You may not be familiar with the term “phubbing,” but you might be guilty of doing it. It’s when you ignore someone you’re with in person in favor of your phone, like responding to a text or scrolling through social media during dinner with friends. Now new research adds to the evidence that phubbing is more than just rude — it can have negative effects on the people you do it to.
The new study from researchers at Baylor University’s Hankamer School of Business suggests that people who were “phubbed” craved attention and felt more socially isolated, which ultimately caused them to spend more time on social media. The results were published in the Journal of the Association for Consumer Research and were based on data from more than 330 participants.
Jumping off of an argument presented by Wake Forest professor Mark Leary, Baylor marketing researchers Meredith David, PhD, and James A. Roberts, PhD, propose that being phubbed makes people feel socially insecure, and that rather than try to engage with people in real life, they turn to social media to feel connection.
“When an individual is phubbed, he/she feels socially excluded, which leads to an increased need for attention. Instead of turning to face-to-face interaction to restore a sense of inclusion, study participants turned to social media to regain a sense of belonging,” David said in the study’s press release.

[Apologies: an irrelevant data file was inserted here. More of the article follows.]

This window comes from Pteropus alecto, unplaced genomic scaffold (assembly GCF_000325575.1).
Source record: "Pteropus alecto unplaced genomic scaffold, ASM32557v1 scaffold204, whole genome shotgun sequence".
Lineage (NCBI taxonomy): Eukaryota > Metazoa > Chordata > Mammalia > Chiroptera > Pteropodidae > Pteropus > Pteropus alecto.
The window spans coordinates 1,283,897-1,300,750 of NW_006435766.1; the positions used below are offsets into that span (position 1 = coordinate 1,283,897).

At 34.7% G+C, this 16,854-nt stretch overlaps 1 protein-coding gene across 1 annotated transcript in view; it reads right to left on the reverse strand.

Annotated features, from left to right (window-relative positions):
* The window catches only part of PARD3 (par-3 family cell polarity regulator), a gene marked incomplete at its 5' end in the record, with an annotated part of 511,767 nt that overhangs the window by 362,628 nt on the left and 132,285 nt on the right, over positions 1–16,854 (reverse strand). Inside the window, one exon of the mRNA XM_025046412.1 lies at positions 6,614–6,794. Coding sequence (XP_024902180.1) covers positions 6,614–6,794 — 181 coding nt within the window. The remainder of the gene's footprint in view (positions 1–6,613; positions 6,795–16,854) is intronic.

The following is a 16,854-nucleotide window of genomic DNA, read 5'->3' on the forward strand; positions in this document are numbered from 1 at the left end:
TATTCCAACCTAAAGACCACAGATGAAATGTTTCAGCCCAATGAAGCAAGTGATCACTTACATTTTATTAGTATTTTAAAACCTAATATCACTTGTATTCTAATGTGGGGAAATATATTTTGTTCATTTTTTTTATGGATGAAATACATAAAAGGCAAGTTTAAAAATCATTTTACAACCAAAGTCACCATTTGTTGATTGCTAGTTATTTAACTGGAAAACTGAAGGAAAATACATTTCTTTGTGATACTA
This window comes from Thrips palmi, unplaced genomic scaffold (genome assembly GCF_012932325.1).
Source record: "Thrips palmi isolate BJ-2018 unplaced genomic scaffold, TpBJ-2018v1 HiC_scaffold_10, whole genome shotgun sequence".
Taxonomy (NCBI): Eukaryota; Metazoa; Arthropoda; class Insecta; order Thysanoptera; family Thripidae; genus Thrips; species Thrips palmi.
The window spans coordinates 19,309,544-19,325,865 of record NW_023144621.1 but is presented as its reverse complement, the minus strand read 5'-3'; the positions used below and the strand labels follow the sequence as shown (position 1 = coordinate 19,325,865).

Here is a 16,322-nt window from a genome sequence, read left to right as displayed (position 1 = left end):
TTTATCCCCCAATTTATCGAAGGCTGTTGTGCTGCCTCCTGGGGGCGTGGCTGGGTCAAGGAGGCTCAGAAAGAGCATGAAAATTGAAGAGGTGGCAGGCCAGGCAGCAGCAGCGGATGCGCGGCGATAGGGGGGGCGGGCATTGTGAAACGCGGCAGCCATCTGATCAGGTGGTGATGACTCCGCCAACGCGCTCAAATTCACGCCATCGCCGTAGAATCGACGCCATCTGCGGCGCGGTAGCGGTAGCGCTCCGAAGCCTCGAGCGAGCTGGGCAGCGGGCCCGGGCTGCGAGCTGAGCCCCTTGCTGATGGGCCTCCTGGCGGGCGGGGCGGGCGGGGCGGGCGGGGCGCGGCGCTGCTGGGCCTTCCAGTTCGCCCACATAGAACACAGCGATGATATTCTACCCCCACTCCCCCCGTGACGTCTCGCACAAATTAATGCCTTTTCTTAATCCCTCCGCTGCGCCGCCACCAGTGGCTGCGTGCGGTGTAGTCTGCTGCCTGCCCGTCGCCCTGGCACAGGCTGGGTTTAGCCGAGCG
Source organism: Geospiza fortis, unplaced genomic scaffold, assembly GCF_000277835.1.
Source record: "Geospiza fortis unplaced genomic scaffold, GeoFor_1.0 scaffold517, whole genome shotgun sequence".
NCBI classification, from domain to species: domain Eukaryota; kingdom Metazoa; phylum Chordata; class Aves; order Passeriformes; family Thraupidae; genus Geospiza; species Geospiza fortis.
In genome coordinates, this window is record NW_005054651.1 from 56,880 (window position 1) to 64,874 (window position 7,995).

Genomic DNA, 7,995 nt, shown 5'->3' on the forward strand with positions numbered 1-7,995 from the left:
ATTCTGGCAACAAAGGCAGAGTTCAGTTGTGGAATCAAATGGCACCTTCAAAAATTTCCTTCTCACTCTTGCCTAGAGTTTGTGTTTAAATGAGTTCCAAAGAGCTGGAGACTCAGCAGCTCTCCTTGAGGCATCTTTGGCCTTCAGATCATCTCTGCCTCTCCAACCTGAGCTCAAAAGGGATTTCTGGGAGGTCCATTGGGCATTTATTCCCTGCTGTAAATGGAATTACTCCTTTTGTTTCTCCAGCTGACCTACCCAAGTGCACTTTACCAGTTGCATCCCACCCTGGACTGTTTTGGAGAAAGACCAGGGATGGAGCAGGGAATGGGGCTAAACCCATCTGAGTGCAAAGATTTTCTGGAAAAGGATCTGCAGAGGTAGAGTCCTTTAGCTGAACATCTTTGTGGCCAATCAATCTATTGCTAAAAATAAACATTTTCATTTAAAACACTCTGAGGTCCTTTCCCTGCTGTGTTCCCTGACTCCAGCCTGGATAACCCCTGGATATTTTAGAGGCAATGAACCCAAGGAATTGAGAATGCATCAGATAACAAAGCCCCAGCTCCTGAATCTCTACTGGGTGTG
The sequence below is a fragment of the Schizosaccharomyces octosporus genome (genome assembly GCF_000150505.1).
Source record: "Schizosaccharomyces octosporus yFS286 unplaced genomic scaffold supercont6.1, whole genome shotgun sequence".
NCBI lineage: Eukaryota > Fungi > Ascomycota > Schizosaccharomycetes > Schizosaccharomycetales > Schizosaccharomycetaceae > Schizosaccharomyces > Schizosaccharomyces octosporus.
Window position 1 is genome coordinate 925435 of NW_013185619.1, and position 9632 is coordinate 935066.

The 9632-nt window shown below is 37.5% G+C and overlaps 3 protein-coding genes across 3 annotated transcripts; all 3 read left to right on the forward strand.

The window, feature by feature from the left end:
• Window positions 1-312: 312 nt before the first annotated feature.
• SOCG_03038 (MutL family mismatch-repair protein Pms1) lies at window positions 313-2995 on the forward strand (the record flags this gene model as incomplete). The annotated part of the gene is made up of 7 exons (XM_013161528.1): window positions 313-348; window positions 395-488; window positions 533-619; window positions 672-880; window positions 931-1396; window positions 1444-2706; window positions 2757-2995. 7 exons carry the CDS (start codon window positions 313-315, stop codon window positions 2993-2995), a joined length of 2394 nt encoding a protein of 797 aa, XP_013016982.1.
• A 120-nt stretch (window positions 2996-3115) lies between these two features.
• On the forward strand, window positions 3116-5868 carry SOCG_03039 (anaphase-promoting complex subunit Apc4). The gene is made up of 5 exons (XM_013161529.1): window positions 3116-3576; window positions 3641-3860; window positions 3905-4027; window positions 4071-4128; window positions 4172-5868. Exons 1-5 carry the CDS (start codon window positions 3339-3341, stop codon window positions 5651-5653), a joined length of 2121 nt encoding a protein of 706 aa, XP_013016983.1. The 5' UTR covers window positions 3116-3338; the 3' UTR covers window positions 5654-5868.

This new finding adds to the evidence that phubbing is a damaging habit. A previous study found that bosses who “phub” their employees reduce employee trust and hurts staffers’ work performance. Just last year, David and Roberts themselves discovered that “phubbing” negatively impacts relationship satisfaction and indirectly impacts life satisfaction.
Phone snubbing is something that most of us are guilty of at least once in a while. But making even a small effort to put your phone away when you’re with company lets you be more present with the people in front of you and, as the science shows, can have a huge impact on our relationships.
Read more about the study here.
Originally published at journal.thriveglobal.com